I'm in the midst of re-working a short story that almost found a home a few months ago and plowing through a YA and romance novel. I've got that delicious sense my fingers can't type fast enough - what a surprise given the fact that not so long ago a pen felt so heavy between my fingers I feared I would never overcome writer's inertia (much stronger than writer's block, as I'm sure some of you know). What brought on this delightful change of state?
Alex Quick's "102 Ways to Write a Novel", and Stewart Ferris's "How to be a Writer". I purchased both of these books while on vacation, and in desperation. I'd been carrying around a notebook and pen for weeks, recording every last detail of my everyday life and every person and place I encountered, hoping that somehow these disparate elements would string themselves into a story, a poem, even a coherent journal entry. When my efforts produced nothing, I took myself into a large book shop, straight to the writers' section, which was (not coincidentally) next to the psychology department. When I wasn't busy reassuring myself that I wasn't cracking up I snuck a peek through the stacks.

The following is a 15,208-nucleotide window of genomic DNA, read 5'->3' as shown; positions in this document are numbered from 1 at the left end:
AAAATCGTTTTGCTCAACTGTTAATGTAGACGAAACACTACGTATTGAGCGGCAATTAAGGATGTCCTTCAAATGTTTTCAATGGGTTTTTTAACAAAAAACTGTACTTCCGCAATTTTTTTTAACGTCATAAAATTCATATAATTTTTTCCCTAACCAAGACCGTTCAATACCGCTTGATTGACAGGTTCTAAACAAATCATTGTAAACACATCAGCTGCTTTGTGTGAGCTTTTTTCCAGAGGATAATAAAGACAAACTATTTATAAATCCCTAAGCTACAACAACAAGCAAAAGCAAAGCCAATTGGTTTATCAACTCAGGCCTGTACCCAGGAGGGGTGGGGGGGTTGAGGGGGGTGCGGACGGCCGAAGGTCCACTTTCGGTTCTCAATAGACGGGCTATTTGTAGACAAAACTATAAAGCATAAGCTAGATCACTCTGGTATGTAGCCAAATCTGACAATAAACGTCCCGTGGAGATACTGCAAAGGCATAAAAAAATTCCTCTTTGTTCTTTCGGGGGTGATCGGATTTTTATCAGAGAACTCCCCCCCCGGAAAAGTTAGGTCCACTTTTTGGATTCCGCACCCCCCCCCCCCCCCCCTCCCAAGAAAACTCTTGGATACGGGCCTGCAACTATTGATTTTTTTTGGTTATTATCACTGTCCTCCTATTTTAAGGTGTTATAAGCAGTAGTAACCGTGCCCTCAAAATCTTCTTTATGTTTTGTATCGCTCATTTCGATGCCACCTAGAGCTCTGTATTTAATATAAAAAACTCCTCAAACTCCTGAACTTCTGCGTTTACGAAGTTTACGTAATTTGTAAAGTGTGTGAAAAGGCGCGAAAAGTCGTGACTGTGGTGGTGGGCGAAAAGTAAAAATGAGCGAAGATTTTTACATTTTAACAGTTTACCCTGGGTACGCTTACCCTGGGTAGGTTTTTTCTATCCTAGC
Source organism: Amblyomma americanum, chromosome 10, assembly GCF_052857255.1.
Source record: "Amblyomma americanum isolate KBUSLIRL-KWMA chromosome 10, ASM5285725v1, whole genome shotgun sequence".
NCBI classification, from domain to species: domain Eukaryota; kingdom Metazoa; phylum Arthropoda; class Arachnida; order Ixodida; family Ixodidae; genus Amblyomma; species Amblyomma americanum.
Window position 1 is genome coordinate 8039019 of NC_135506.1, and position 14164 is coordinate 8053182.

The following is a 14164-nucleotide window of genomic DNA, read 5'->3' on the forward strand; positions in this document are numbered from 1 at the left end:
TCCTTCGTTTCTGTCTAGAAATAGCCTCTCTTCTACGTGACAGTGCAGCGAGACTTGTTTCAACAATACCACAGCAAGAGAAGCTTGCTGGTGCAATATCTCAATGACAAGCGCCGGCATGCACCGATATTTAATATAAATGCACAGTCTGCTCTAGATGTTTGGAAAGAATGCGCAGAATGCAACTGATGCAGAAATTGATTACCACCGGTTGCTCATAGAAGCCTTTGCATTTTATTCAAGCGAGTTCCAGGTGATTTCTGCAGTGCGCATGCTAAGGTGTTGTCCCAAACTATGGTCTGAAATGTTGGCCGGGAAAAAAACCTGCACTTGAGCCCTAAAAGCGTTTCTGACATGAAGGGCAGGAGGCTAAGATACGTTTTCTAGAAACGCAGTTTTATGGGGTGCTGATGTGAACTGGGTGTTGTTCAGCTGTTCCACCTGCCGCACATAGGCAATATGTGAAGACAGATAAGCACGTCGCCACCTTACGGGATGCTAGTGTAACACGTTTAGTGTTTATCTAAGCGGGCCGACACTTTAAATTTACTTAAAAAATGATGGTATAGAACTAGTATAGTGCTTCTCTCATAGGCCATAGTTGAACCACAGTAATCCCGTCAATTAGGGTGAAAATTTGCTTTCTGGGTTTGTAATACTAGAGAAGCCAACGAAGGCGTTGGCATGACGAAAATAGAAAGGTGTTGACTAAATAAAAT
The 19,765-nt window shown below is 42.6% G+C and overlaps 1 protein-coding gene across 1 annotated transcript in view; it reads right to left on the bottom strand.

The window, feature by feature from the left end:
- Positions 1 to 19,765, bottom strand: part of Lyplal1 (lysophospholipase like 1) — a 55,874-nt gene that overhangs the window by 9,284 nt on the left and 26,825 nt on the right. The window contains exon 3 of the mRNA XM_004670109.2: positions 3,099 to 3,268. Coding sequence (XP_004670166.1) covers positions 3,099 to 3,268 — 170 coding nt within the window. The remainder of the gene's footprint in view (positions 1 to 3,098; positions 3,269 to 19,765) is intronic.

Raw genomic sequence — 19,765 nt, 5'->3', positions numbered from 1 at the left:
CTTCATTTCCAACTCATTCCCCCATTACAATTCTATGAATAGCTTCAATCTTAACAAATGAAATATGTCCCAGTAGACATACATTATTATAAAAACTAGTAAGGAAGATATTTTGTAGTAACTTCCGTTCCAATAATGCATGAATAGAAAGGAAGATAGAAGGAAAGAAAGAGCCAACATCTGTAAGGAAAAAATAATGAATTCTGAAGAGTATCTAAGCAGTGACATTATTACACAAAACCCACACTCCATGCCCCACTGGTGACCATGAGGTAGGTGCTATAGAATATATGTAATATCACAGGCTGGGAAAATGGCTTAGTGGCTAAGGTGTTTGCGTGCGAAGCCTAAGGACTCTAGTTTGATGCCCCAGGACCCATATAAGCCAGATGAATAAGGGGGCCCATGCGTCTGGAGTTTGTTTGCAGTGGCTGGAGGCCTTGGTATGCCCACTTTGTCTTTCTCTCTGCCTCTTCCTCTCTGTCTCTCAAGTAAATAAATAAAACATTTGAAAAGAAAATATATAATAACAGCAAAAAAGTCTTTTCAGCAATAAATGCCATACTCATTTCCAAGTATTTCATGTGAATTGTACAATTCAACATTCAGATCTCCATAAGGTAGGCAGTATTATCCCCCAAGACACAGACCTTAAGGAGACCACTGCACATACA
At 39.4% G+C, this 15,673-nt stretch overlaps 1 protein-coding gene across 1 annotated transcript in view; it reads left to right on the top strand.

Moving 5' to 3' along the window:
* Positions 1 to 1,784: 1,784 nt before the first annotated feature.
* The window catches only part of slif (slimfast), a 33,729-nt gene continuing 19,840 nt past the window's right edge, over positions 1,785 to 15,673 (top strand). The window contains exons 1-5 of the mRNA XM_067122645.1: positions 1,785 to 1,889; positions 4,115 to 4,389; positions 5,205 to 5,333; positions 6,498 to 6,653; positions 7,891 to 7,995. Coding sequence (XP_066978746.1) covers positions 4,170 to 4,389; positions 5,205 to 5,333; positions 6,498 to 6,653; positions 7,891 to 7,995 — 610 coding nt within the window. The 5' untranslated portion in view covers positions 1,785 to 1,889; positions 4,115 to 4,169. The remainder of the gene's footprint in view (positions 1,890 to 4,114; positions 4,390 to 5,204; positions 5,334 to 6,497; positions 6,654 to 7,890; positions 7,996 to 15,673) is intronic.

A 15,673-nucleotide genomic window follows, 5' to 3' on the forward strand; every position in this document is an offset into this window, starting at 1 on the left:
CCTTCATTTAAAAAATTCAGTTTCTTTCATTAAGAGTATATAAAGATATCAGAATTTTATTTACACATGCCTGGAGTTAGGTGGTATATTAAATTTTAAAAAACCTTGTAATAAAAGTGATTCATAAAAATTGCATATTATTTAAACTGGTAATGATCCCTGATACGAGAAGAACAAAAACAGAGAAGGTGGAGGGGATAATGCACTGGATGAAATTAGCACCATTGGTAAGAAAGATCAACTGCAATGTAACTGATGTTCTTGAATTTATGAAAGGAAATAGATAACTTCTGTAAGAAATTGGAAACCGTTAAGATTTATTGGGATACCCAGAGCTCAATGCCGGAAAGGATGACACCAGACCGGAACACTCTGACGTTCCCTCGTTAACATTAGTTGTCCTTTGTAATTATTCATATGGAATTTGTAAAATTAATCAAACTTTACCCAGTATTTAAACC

Quick's book offers 102 precise ideas on how to write a novel. It reads like a blueprint, a how-to for those finding themselves in a can't do mindset. Ferris's tome is more of a primer on the writing life, complete with "reader's questions" and explanations such as "how to write video games". Definitely a new kind of craft book.
If the dog days of summer are finding you lying on your back, give these books a go. They're sure to lead you into the sunshine.